Fetal Alcohol Disorder May Be More Common Than Previously Thought

Source: Time

By AMANDA MACMILLAN

In a new JAMA study of more than 6,000 first-graders, researchers estimate that between 1.1% and 9.8% of American children have developmental or neurological problems caused by fetal alcohol spectrum disorders (FASDs)—a significantly higher number than previous studies have reported. And out of the hundreds of children determined in the study to have FASD, only two had been previously diagnosed.

The estimate comes from school-based assessments, family interviews and in-person evaluations of 6- and 7-year-olds in four communities across the country: one in the Midwest, one in the Rocky Mountains, one in the Southeast and one in the Pacific Southwest. Previous studies, which have estimated the rate of FASD to affect just 1% of children, involved smaller groups of people from single communities or from people in doctors’ offices, say the authors of the new study.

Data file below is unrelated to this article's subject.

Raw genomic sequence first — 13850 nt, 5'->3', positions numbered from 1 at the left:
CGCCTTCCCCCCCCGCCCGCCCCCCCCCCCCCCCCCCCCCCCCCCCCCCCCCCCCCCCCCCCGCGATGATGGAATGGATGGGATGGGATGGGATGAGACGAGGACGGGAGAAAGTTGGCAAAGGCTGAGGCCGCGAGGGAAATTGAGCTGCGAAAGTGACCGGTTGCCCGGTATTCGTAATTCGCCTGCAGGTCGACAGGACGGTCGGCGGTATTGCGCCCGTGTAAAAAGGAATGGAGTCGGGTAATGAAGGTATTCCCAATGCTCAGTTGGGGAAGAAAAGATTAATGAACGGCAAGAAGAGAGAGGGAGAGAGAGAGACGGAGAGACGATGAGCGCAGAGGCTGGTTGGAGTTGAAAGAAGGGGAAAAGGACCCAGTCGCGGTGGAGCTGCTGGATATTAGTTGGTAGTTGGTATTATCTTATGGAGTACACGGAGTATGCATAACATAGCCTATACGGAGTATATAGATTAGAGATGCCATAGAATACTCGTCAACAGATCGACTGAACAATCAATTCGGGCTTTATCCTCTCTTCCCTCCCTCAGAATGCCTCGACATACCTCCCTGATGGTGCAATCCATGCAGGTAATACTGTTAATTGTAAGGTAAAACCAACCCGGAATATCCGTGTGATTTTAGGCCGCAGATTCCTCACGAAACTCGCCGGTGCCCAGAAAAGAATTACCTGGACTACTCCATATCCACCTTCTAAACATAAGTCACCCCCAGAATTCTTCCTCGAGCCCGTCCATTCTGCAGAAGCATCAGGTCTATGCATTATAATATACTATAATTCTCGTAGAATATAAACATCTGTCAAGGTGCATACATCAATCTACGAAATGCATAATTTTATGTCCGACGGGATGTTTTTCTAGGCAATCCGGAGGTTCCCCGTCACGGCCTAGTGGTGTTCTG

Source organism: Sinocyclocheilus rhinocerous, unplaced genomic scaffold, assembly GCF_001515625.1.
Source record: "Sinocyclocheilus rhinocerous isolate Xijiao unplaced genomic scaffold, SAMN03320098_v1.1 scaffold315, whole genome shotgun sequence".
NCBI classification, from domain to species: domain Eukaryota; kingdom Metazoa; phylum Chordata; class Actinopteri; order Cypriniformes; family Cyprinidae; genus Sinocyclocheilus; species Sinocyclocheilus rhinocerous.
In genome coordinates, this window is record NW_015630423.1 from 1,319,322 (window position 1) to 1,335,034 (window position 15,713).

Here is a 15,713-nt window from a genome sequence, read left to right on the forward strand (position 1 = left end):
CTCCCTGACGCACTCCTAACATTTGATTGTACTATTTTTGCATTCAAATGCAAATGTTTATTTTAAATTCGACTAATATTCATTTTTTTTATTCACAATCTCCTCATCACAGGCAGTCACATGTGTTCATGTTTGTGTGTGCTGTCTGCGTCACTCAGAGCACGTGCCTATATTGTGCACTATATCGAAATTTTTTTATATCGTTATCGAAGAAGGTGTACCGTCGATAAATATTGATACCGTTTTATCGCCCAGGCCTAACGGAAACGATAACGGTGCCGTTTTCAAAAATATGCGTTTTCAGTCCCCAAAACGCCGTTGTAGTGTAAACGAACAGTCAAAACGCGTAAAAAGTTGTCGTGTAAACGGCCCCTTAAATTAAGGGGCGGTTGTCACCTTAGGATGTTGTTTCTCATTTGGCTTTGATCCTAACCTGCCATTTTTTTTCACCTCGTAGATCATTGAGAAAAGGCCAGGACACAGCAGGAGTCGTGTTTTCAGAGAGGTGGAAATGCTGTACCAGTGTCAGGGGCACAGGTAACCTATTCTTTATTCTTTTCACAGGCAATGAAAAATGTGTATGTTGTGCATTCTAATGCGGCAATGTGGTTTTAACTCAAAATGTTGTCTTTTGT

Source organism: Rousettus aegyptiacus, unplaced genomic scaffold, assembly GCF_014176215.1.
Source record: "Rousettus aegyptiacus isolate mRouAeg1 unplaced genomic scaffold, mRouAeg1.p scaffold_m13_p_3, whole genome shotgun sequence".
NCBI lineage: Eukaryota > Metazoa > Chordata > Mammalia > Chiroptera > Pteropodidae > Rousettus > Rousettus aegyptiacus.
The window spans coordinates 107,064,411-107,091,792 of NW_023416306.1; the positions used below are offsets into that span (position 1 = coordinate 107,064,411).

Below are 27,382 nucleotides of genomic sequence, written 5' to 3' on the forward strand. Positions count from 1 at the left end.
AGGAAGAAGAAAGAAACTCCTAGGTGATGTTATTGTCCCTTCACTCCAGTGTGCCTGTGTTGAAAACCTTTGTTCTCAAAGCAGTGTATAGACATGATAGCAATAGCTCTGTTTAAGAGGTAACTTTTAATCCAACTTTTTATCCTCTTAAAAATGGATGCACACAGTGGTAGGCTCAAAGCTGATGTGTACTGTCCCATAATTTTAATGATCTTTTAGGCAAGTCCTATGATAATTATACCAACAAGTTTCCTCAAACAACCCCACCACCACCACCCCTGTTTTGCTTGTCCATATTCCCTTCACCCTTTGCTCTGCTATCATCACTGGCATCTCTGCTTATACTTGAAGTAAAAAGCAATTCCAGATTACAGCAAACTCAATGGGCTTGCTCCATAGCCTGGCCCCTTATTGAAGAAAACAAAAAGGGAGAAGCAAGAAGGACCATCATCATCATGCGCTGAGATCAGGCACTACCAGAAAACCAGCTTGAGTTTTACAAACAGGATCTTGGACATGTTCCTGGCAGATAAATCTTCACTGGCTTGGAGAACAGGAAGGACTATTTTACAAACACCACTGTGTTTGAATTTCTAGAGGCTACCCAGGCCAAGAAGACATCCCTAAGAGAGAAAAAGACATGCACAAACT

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Additional reading

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